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Why Rewatching Bones Shows That Booth Hasn't Aged Well

Over 12 seasons of Bones, viewers saw FBI Special Agent Seeley Booth grow and change dramatically as a character. He went from being a coulrophobic, single dad who never questioned authority to a married father of three who was willing to go against his orders if it meant protecting his family. But Booth, played by David Boreanaz, did many things that might raise an eyebrow or two; he shot an ice cream truck and arrested his future father-in-law, to name a couple. Still, Bones fans on Reddit are divided as to whether Booth's characteristics holds up in today's more enlightened political climate. User angel-icbaby laments Booth's "whole 'the government and the police and [sic] america can do no wrong' thing." But user mntucker10 thinks that Booth's "macho and old school" behavior is just one layer of a well-developed character. Booth did grow a lot as a character over more than a decade of Bones being on the air.

Booth embodies aspects of toxic masculinity

Booth is the kind of guy who wears a "Cocky" belt buckle to prove he's not like other FBI agents; he's a cool FBI agent. The character was often contrasted with Temperance Brennan, played by Emily Deschanel. Where she rationalized her way out of feeling anything, Booth would feel things and just not talk about them. This tendency came to a head in "The Girl in the Gator," when Booth shoots the clown mascot on an ice cream truck. He is taken out of the field and forced to see a psychiatrist, Gordon Wyatt (Stephen Fry). Wyatt forces Booth to talk through his feelings for the first time. Booth realizes that he acted out because he worried that he wasn't fit for duty. Earlier that season, he had let a serial killer fall to his death, and he felt ambivalence about that act. Was he sorry that he'd let a man die, even if it was an accident? Even if the guy was evil? Booth had given himself no time or space to process the event.

Beyond not talking about his feelings, Booth embodies other aspects of toxic masculinity. He can be very rigid about gender norms and sexual mores, especially compared to Bones. In the season 3 episode "Death in the Saddle," Booth expresses a lot of anxiety and disgust around the pony play fetishists he encounters. He also expresses discomfort about the trans victim in "The He in the She," though he does eventually come around.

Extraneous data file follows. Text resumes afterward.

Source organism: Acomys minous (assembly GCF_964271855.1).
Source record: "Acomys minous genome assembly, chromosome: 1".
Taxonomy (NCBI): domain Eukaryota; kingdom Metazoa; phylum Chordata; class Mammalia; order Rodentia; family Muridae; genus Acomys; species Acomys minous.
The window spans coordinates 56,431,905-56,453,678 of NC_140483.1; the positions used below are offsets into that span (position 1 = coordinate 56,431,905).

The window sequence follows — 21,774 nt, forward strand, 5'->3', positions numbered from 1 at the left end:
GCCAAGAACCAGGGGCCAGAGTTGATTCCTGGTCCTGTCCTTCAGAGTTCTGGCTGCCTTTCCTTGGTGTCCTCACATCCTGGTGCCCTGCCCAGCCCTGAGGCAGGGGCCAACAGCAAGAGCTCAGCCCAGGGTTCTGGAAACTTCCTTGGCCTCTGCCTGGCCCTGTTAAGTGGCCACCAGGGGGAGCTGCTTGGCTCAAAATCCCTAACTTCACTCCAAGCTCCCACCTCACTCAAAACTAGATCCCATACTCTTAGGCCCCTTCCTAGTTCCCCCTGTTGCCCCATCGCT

Booth has a violent streak

One thing that hasn't aged well in Bones is how often Booth brandishes or fires his weapon. In addition to the clown truck incident, he also threatened to shoot a heckler at when he tried stand-up comedy. That went over really well with the audience, for some reason. They also loved his shooting unarmed suspects material, which probably wouldn't go over so well in today's social climate. Booth also reenacted the JFK assassination in "The Proof in the Pudding." Given the way conspiracy theories run rampant on social media today, that whole episode could feel a little off to a contemporary audience.

Additionally, Booth is the enforcer on his amateur hockey team, which means he beats the living daylights out of people. But it's fine, because it's hockey, right? One could argue that amateur hockey leagues don't need to be as violent as the pros, and that any hockey fighting is a bad idea with what we know about repetitive head injuries.

Booth is too close to his coworkers

Redditors zeroed in on Booth's romantic relationships at work. In the real world, relationships in the workplace happen. However, they are big headaches for the human resources department. And when you're a FBI Special Agent who has to decide who lives and dies on a regular basis, sleeping with coworkers is probably not the best idea. Booth had intimate relationships with both Camille Saroyan and Temperance Brennan while they worked together. But he's hardly alone in that: Angela Montenegro and Jack Hodgins slept with each other while coworkers — while at work. They even had a secret love nest inside the Jeffersonian Institute's archives.

One redditor cringed watching Booth's relationship with Bones, not because they worked together but because he was so bossy about her pregnancy. "I had to fast forward. Telling her what to eat, being overly aggressive with allowing her to SQUAT instead of stand, and trying to force her to sit," wrote user StrongLastRunFast. "Truly out of the 1950s type of behavior."

Cringe is in the eye of the beholder

For everything Seeley Booth does on Bones that makes you hate him, there's something else he does that's endearing. Booth was always striving to be a good person on Bones. He said that he wanted to "be someone who's given more than they've taken." Further complicating the character is the fact that he is a survivor of abuse. As redditor mntucker10 pointed out, Booth was always growing on the show: "his aunt was gay, he comes around to the medical marijuana, he opens up to Sweets eventually. Today I think they would have made him progress further though, which would have been ideal."

Cultural norms are constantly changing, and no show will age perfectly. Even the Muppets are getting flagged for depicting negative stereotypes about cultures on Disney+. How you feel about Seeley Booth depends on how much you believe someone is capable of changing. If you think people stay basically the same, Booth may always be that "Cocky" guy who shot a clown. But if you believe in humanity's capacity for change, then some of Booth's flaws make for interesting character development.